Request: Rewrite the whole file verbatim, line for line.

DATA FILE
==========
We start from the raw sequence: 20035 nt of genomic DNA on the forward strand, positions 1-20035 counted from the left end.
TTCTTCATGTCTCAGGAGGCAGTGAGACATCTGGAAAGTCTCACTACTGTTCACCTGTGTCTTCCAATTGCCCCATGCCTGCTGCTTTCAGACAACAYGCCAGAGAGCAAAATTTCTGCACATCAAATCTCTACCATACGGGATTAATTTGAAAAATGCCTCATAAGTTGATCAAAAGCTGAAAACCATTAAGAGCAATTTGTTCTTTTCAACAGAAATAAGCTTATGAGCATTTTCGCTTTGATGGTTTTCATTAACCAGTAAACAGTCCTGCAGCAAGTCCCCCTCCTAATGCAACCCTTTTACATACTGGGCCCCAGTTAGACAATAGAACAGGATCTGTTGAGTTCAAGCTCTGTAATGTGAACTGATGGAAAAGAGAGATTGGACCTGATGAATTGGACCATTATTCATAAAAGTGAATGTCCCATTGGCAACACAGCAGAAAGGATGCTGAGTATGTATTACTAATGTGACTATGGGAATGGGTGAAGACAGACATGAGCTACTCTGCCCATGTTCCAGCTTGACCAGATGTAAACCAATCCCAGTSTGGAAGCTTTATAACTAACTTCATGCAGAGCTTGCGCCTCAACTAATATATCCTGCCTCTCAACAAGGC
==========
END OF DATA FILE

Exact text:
We start from the raw sequence: 20035 nt of genomic DNA on the forward strand, positions 1-20035 counted from the left end.
TTCTTCATGTCTCAGGAGGCAGTGAGACATCTGGAAAGTCTCACTACTGTTCACCTGTGTCTTCCAATTGCCCCATGCCTGCTGCTTTCAGACAACAYGCCAGAGAGCAAAATTTCTGCACATCAAATCTCTACCATACGGGATTAATTTGAAAAATGCCTCATAAGTTGATCAAAAGCTGAAAACCATTAAGAGCAATTTGTTCTTTTCAACAGAAATAAGCTTATGAGCATTTTCGCTTTGATGGTTTTCATTAACCAGTAAACAGTCCTGCAGCAAGTCCCCCTCCTAATGCAACCCTTTTACATACTGGGCCCCAGTTAGACAATAGAACAGGATCTGTTGAGTTCAAGCTCTGTAATGTGAACTGATGGAAAAGAGAGATTGGACCTGATGAATTGGACCATTATTCATAAAAGTGAATGTCCCATTGGCAACACAGCAGAAAGGATGCTGAGTATGTATTACTAATGTGACTATGGGAATGGGTGAAGACAGACATGAGCTACTCTGCCCATGTTCCAGCTTGACCAGATGTAAACCAATCCCAGTSTGGAAGCTTTATAACTAACTTCATGCAGAGCTTGCGCCTCAACTAATATATCCTGCCTCTCAACAAGGC